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Unofficial Opinion 98-9

Unofficial Opinion 98-9

July 14, 1998
To: 

District Attorney
Ogeechee Judicial Circuit

Re: 

In light of the 1997 amendments to the School Safety and Juvenile Justice Reform Act limiting the exclusive jurisdiction of the superior courts to the trials of juveniles charged with offenses enumerated in O.C.G.A. § 15-11-5(b)(2)(A), judges of the magistrate court may issue arrest warrants for juveniles charged with such offenses.

You have asked for my unofficial opinion regarding the effect of the 1997 amendments to O.C.G.A. § 15-11-5 et seq., the School Safety and Juvenile Justice Reform Act (“the Act”), and specifically the amendment to subparagraph (A) of paragraph (2) of subsection (b) of O.C.G.A. § 15-11-5. Prior to the 1997 amendments, that Code Section read in pertinent part:

(b) Criminal jurisdiction.

* * *

(2)(A) The superior court shall have exclusive jurisdiction over any matter concerning any child 13 to 17 years of age who is alleged to have committed any of the following offenses: (i) Murder; (ii) Voluntary manslaughter; (iii) Rape; (iv) Aggravated sodomy; (v) Aggravated child molestation; (vi) Aggravated sexual battery; or (vii) Armed robbery if committed with a firearm.

O.C.G.A. § 15-11-5(b)(2)(A) (emphasis added).

As you noted in your request, this Office has previously opined “that the magistrate court judges cannot perform these functions under the new Act [i.e., (1) issue an arrest warrant for a juvenile covered by the Act, (2) conduct a first appearance, and (3) conduct a preliminary or committal hearing for such a juvenile].” 1995 Op. Att’y Gen. U95-9. That opinion had as its basis the emphasized language from the above-quoted portion of the Act that “[t]he superior court shall have exclusive jurisdiction over any matter concerning any child 13 to 17 years of age who is alleged to have committed any of the following offenses . . . .” Id. (emphasis added).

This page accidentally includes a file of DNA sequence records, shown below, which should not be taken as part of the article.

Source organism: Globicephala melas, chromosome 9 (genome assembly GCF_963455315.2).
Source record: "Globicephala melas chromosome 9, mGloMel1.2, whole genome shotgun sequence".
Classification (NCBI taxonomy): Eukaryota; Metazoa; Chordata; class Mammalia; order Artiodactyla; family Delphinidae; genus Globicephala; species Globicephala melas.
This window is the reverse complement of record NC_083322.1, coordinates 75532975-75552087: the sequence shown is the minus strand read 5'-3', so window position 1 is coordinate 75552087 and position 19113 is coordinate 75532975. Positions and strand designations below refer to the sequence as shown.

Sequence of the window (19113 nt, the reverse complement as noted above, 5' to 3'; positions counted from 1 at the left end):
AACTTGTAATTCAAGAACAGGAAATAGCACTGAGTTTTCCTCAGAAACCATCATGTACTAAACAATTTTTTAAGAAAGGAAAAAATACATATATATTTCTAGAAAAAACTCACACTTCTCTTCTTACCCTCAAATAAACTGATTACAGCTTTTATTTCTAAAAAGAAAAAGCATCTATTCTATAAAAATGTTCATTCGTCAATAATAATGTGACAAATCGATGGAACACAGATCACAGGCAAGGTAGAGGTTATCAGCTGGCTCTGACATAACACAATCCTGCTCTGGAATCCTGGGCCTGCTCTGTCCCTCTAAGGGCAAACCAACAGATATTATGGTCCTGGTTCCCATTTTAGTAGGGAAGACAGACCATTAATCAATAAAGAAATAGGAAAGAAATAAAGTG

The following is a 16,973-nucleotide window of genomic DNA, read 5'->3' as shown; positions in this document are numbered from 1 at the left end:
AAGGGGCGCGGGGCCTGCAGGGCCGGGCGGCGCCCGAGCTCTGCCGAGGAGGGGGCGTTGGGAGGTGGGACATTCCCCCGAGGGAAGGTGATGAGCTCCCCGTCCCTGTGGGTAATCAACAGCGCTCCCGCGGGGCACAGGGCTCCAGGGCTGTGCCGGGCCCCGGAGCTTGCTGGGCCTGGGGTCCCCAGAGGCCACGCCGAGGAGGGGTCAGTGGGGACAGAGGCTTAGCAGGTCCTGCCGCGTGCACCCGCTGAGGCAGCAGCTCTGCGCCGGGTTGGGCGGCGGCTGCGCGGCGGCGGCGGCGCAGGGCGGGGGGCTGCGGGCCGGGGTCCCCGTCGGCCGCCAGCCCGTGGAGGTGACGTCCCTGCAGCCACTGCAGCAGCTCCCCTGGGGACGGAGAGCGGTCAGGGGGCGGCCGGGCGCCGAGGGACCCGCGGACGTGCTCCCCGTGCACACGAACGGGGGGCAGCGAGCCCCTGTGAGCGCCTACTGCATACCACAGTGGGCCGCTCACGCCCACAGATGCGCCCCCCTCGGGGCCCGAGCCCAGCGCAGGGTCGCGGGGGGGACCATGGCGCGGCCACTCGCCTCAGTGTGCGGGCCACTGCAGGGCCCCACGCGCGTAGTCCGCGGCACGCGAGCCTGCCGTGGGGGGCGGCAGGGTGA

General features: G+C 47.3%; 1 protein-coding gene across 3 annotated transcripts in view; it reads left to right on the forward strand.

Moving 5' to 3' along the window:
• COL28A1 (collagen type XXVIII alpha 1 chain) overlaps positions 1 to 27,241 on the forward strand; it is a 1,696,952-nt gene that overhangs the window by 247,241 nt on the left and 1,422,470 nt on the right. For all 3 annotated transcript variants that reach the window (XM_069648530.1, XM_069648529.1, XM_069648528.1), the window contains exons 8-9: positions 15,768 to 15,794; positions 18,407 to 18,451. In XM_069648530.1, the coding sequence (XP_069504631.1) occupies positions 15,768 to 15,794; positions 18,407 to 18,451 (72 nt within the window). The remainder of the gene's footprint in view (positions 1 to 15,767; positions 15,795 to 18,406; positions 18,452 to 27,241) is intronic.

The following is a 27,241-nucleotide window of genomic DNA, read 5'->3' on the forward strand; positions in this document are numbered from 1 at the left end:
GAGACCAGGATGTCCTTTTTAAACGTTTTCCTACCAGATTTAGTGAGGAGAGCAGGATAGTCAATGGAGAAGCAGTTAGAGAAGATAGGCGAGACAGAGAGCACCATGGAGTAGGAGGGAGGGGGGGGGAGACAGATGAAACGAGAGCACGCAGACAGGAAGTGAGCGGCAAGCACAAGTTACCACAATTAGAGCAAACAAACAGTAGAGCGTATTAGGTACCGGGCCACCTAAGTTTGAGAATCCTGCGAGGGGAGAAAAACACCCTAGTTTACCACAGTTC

In its 1997 session, the General Assembly amended the Act so that it presently reads:

(b) Criminal jurisdiction.

* * *

(2)(A) The superior court shall have exclusive jurisdiction over the trial of any child 13 to 17 years of age who is alleged to have committed any of the following offenses . . . .

O.C.G.A. § 15-11-5(b)(2)(A) (emphasis added).

Obviously, the decision of the General Assembly to limit application of the superior court’s exclusive jurisdiction over such affected juveniles to “the trial of” such children removes the basis upon which the Office’s aforementioned previous unofficial opinion that judges of the magistrate court could not issue arrest warrants for juveniles charged with an offense enumerated in the Act was premised. Thus, it would appear that judges of the magistrate court may issue arrest warrants for juveniles charged with offenses enumerated in the Act.

Furthermore, the 1997 amendments also included the addition of a new subparagraph (A.1) to paragraph (2) of subsection (b) of the Act. That new subparagraph provides that: “The granting of bail or pretrial release of a juvenile charged with an offense enumerated in subparagraph (A) of this paragraph shall be governed by the provisions of Code Section 17-6-1 [providing generally for where and how certain offenses are bailable].” It would appear, therefore, that the General Assembly has indicated by both of the aforementioned 1997 amendments its desire that the prosecution of juveniles charged with an offense enumerated in the Act be conducted in most respects equivalent to any other prosecution before the superior court.

Moreover, this Office has also previously opined that “a magistrate may issue arrest warrants for persons under 17 years of age.” 1984 Op. Att’y Gen. U84-30. That opinion, premised both upon the powers of the magistrate and upon the “non-exclusive” powers of the juvenile court, reasoned that because the magistrate’s power to issue arrest warrants was not limited to adults, and because the Juvenile Court Code of Georgia does not limit arrest powers regarding juveniles, “magistrates are authorized to issue arrest warrants for persons under 17 years of age.” Id.

Thus, it is my unofficial opinion that judges of the magistrate court may issue arrest warrants for juveniles charged with an offense enumerated in O.C.G.A. § 15-11-5(b)(2)(A).

Prepared by:

CHRISTOPHER S. BRASHER
Assistant Attorney General